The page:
Both the Toyota RAV4 and the Honda CR-V, the non-hybrid models, are always being compared to each other. It’s not surprising that the hybrid versions would see them competing against one another as well.
With each SUV being relatively new on the market, people are wondering which one they should put their money on. The Fast Lane Car reviewers decided to put them both to the test to answer that question, and they put out a video of it. What did they find?
Overview of the 2020 Toyota RAV4 Hybrid
The hybrid version of the RAV4 made its splash in 2019. Very little changed for the 2020 model, but they added a powered driver’s seat for the XLE trim and heated front seats as part of the weather package. Otherwise, it remained pretty much the same going into the newer model year.
The hybrid runs on a 2.5-liter four-cylinder engine paired with a 1.6 kWh battery. The two motors combined puts out a total of 219 hp that allows the RAV4 to get an acceleration time of 7.4 seconds when going 0 to 60 mph.
AWD comes standard for the hybrid version, but Toyota utilized it a bit differently than the CR-V. They split the drivetrain with the gas engine running the front wheels and an electric motor powering the rear.
The price for the XSE model, the one used in the video, cost $38,074 as the reviewers noted. The interior was impressive, but had a slightly less amount of legroom than the Honda had.
What the Honda CR-V Hybrid offers
Honda released its hybrid version of the CR-V for the 2020 model year. Despite being the new kid on the hybrid block, the CR-V sported some impressive specs and awesome features.
Powering this SUV is a 2.0-liter four-cylinder engine running alongside a 1.4 kWh battery and paired with a CVT transmission. The exhaust-gas recirculating motor combined with the Li-Ion battery puts out a total of 212 hp as reported by Car and Driver in their review of the CR-V.
The CR-V Hybrid Touring, like the one seen in the video, cost over $36,000 with plenty of features. It comes with a spacious interior, 18-inch wheels, backup camera, dual zone climate control, and connectivity for Apple CarPlay, and Android Auto.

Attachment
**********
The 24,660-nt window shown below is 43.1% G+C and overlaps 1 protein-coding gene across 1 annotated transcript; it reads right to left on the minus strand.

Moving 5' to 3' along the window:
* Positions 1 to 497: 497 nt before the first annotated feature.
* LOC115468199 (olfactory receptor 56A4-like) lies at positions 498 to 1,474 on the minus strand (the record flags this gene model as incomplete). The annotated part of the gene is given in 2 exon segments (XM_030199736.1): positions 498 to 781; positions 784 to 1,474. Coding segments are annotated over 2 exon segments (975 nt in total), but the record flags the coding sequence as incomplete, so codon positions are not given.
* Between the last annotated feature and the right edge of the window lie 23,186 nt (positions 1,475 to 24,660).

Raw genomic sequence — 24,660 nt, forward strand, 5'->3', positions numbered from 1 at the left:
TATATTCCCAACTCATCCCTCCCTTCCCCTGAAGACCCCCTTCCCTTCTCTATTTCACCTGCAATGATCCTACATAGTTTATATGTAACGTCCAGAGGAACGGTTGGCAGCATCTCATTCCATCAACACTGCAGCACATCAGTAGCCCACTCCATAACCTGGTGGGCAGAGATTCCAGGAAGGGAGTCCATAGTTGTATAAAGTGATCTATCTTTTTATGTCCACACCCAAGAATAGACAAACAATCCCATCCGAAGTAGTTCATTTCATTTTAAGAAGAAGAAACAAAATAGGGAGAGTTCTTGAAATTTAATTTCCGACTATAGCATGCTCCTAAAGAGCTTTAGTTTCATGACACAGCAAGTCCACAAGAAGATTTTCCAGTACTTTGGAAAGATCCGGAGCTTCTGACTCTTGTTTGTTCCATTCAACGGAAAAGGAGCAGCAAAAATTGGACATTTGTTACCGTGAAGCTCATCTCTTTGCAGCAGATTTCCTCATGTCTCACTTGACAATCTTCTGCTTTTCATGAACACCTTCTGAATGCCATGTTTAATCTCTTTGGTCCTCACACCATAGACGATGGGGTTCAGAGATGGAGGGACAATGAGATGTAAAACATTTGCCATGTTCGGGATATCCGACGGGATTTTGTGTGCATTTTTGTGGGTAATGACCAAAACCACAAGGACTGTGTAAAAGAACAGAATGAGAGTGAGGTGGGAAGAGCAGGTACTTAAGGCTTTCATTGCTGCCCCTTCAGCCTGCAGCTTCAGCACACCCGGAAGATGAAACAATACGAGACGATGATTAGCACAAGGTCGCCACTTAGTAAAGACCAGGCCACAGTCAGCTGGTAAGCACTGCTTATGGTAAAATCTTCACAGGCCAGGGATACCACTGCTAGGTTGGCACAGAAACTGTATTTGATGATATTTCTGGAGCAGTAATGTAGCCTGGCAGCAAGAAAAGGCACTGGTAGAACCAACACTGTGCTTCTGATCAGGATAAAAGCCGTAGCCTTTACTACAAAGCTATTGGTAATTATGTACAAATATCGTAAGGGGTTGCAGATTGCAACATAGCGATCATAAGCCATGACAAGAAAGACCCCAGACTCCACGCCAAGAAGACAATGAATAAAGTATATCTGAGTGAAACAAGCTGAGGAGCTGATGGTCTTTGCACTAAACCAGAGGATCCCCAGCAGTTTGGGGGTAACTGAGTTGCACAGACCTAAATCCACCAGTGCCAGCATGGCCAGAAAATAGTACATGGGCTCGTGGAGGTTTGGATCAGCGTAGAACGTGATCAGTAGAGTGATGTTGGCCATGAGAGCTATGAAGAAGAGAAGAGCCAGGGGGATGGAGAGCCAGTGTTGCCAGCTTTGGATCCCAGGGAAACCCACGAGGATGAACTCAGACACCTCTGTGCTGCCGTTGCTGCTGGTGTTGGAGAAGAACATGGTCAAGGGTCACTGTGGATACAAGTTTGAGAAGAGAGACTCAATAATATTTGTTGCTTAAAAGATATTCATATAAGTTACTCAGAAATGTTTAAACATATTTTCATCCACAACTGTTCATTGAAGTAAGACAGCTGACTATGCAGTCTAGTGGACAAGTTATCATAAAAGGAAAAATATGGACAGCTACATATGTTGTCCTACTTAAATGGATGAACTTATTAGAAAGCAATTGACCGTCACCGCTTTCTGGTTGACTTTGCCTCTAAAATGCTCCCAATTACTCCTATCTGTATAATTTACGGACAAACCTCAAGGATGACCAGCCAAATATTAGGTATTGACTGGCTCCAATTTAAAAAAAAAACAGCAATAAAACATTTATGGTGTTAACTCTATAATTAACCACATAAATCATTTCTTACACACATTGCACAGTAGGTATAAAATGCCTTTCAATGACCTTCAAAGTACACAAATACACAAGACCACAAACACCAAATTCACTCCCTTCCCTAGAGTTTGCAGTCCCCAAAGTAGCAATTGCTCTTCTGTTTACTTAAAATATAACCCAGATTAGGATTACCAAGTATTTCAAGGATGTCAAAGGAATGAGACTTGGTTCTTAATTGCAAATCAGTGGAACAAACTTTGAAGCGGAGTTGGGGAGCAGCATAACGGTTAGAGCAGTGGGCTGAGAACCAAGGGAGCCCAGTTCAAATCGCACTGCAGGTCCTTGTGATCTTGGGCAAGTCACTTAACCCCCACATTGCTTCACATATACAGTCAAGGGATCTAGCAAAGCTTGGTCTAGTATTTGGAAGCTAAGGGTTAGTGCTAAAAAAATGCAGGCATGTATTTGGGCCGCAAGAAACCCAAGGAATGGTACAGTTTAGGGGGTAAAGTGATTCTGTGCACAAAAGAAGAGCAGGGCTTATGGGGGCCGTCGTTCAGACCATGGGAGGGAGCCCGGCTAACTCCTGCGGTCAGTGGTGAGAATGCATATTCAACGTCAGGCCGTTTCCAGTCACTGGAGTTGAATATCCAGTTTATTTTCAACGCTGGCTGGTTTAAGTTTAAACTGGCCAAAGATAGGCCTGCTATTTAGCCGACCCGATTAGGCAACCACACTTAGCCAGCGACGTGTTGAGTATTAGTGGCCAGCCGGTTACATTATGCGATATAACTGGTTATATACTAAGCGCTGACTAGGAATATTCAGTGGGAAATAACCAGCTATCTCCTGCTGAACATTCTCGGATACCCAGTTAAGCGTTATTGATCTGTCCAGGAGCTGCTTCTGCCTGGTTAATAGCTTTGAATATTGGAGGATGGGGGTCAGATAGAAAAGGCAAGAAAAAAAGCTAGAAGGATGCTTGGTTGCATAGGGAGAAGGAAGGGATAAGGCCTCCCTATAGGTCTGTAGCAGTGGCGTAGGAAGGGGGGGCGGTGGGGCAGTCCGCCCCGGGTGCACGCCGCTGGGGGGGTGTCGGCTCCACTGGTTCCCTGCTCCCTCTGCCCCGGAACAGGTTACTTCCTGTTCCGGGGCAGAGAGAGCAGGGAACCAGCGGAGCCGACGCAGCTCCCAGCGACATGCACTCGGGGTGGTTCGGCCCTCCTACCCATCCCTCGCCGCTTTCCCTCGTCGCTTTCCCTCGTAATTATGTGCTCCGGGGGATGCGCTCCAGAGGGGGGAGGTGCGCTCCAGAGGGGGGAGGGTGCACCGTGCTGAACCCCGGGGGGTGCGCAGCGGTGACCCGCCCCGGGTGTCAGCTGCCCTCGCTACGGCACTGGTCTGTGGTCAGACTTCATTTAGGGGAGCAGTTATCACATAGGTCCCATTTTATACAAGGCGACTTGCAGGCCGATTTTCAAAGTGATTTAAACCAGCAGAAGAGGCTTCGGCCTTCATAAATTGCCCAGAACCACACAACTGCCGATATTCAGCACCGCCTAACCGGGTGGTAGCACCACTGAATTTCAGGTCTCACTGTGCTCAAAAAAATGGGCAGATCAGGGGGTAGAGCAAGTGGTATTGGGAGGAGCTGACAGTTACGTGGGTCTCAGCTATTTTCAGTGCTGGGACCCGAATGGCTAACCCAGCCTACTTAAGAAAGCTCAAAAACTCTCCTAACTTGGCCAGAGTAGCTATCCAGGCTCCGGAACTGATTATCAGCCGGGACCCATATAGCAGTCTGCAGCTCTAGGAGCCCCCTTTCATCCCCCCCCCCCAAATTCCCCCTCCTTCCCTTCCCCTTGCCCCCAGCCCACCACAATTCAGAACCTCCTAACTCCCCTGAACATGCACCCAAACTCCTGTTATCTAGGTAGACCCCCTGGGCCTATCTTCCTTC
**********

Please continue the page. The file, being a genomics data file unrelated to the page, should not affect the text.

Which one is the clear winner?
The Loveland Pass, the location used in the video, was the perfect place to test these two hybrid models. The long trek starts off with warm, clear weather and ends at the top, 12,000-feet above sea level, with cold, snowy conditions.
Both SUVs impressed the reviewers with their overall performance. They handled the road well, shifted fine, and both offered a smooth drive. But, by the time the almost 150-mile trip was over, there was one glaring difference in their performances.
EPA rating for the Honda CR-V was set on paper at 35 highway mpg. According to their calculations, based on that road trip, it was really close at 35.2 miles. The Toyota, having gone toe to toe with the Honda SUV hybrid, came out of the test getting 41.1 mpg. Not only was it better than the CR-V, it was also better than the EPA stated rating of 38 highway mpg.
The Toyota RAV4 hybrid comes out on top with this test, but the Honda CR-V was a very close second. The mileage rating the RAV4 could put out, gave it the edge it needed to take its place in the winner circle.